Winston Salem needs to take a harder stance on HB2

It’s time we move beyond stalling tactics

For those who are unfamiliar with the recent HB2 Legislation (commonly referred to as the Bathroom Bill) in North Carolina, Section 1 requires that all individuals use public bathroom and changing facilities that correspond with their “biological sex.” This means that transgender and gender non-conforming individuals are required to use bathrooms that correspond, not with their gender identity, but the sex they were assigned at birth.

Some have argued this portion of the bill is “common sense” and that it protects women from bathroom assaults by men posing as women.

However, this statement is wildly inaccurate.

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There are about 200 cities in the United States which allow people to use public bathroom facilities that correspond with their gender identity, and of these 200, there are no recorded cases of cis-gender men, posing as women, in order to gain access into women’s bathrooms and sexually assault any occupants. It is important to note that in cases where men did enter bathrooms with the intention of assaulting women, they violated the privacy and security of these spaces without changing their appearance.

Section 2 of this bill strips cities of any right to pass local legislation on issues of wages and employment. You may be asking yourself, “What does that have to do with bathrooms?” Well, we have asked ourselves the same question.

For a conservative legislature and governor to extend government oversight, unnecessarily, over their local municipalities is a bit contradictory to their basic beliefs of small government and locally-based freedoms. Contradictions aside, this portion of the bill does not allow for cities to raise wages, regulate contractors’ employment practices, or mandates regulating how businesses distribute their goods and services.

Finally, Section 3 of this bill, strips citizens of their ability to sue on the basis of discrimination. I repeat: citizens of North Carolina, under this law, cannot sue if they are discriminated against. In addition, cities are not allowed to expand their non-discrimination policies on public accommodations or private employers, beyond what is protected on a State-wide level.

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Luckily, cities across the state have been taking stances since the passing of this bill. On Monday, April 18th, in my hometown of Winston Salem, community activists scored a win against HB2 by influencing our City Council to take a stance against HB2. However, our stance must be critiqued.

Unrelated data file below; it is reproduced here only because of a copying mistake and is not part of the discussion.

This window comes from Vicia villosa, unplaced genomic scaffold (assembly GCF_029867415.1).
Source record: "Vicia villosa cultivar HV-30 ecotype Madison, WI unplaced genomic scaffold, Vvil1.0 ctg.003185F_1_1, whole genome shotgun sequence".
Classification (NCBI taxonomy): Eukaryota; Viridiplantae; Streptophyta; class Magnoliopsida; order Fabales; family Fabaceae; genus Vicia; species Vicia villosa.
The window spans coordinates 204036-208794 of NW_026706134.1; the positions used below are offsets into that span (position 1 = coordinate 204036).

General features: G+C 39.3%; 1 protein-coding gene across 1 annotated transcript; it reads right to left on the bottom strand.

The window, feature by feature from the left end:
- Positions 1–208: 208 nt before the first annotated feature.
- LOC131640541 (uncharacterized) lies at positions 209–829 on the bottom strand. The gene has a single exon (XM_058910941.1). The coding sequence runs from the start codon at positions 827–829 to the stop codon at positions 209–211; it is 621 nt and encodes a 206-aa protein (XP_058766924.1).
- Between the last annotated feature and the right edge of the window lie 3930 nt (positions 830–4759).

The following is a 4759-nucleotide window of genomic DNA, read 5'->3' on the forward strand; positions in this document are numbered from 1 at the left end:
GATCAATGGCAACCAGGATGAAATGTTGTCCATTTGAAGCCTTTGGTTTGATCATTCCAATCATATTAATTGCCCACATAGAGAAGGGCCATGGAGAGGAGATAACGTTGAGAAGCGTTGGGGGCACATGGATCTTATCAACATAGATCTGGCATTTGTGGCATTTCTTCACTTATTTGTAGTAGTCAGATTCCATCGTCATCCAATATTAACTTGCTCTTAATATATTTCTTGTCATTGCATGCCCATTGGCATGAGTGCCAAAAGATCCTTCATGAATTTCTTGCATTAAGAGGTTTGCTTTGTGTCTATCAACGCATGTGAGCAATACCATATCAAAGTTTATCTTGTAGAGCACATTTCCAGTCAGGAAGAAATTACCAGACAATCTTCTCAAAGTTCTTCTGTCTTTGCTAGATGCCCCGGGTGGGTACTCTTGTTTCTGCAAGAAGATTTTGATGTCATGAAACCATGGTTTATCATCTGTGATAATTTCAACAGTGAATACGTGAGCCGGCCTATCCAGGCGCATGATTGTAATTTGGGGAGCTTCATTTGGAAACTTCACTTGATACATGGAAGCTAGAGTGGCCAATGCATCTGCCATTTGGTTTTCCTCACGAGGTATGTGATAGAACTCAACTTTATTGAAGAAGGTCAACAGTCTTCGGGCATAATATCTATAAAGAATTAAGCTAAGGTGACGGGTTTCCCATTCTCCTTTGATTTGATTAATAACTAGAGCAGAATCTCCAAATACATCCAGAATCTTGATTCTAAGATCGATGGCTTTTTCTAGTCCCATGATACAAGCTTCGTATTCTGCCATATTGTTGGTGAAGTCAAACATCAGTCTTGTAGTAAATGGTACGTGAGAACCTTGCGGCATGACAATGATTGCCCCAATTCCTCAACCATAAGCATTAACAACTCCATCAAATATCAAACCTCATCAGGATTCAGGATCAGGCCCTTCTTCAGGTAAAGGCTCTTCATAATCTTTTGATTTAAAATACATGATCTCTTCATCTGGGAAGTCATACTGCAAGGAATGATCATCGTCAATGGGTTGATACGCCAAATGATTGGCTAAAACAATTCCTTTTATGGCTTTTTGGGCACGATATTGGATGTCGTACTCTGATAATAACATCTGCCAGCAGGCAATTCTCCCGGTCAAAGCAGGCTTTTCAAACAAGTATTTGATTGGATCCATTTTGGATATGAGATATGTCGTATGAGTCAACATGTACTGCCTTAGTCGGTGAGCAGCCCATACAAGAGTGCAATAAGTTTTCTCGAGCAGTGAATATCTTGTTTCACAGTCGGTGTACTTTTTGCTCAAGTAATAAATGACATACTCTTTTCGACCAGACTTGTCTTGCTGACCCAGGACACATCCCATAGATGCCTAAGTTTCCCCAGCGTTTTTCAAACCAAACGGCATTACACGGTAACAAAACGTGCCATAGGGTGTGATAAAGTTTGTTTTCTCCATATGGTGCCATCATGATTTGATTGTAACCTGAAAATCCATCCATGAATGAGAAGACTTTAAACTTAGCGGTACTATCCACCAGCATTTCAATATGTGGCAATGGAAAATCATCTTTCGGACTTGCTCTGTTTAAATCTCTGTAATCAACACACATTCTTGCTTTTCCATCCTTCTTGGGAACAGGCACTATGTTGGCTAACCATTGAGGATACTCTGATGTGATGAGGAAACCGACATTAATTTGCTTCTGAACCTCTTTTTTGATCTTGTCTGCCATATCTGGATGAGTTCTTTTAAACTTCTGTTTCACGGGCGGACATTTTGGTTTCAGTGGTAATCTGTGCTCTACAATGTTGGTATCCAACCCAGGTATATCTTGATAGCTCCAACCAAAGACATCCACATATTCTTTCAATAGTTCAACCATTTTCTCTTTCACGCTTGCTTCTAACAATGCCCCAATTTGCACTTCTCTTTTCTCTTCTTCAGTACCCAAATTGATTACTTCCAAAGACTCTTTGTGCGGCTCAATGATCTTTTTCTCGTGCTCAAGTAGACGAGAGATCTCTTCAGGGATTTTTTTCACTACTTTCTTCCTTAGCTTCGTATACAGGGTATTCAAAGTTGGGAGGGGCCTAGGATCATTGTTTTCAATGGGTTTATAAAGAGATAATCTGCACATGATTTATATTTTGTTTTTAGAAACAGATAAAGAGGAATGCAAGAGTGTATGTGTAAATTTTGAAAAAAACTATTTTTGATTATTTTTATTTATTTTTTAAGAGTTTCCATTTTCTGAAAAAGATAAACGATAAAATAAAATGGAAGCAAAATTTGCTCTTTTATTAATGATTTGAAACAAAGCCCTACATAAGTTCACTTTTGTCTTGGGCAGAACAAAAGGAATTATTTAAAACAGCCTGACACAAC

Our resolution called for a legislative investigation of potentially adverse consequences of the inadequately considered HB2 legislation, as well as called on members of the Forsyth County delegation to reconsider and undo this legislation during the short session.

Let’s be real for a moment.

We cannot softly call on the North Carolina General Assembly (NCGA) to investigate or “reconsider” this bill, if it took them 24 hours to pass it without considering the state-wide implications. We are already seeing the impact HB2 is having on our state.

Asking for further investigation is a stalling tactic. Cities like Greensboro and Durham took much stronger stances on this issue, and centered the concerns of LGBT individuals – something Winston Salem failed to do. Carrboro took an even stronger stance stating in it’s first resolve, that it would continue to affirm its own non-discrimination policies, putting them at risk for court battles with the state.

When we consider that trans women of color suffer the highest rates of violence, transmisogyny is taking lives and terrorizing people every day. When the livelihoods of trans citizens are being attacked, it is unethical to consider a “moderate” stance an acceptable stance. Moderate stances in the face of injustice do not change the status quo –  they leverage the louder, ever present voice of the unjust. I call on everyone to actively work against laws that implicitly and explicitly legitimizes transmisogyny.

Some in our city applauded the passing of this resolution, stating that our city had reinstated rights to our transgender community, but that this is not the case. Winston Salem did not take a hardline stance, and consequently de-prioritized the transgender community, and denied to stand up for the humanity of all of its citizens. The city simply said, “Eh. Let’s investigate. And our legislators out in Raleigh should repeal it.”

But, it is time to move our efforts forward. This stance opens the door for local activists to begin working with their local legislators to pass improved non-discrimination policies, to expand employee protections, to increase minimum wages, and to continue any work that improves the lived experiences of marginalized communities so that when HB2 is repealed, these measures can quickly go into effect.

On a state-wide level, as we enter the short legislative session on Monday, April 25th, we must continue to push our local representatives in NCGA to repeal this harmful bill. We must stand by our transgender and gender non-conforming family and tell our state government that we will not sit idly by as they attempt to further dehumanize a community of people which is already systemically marginalized.

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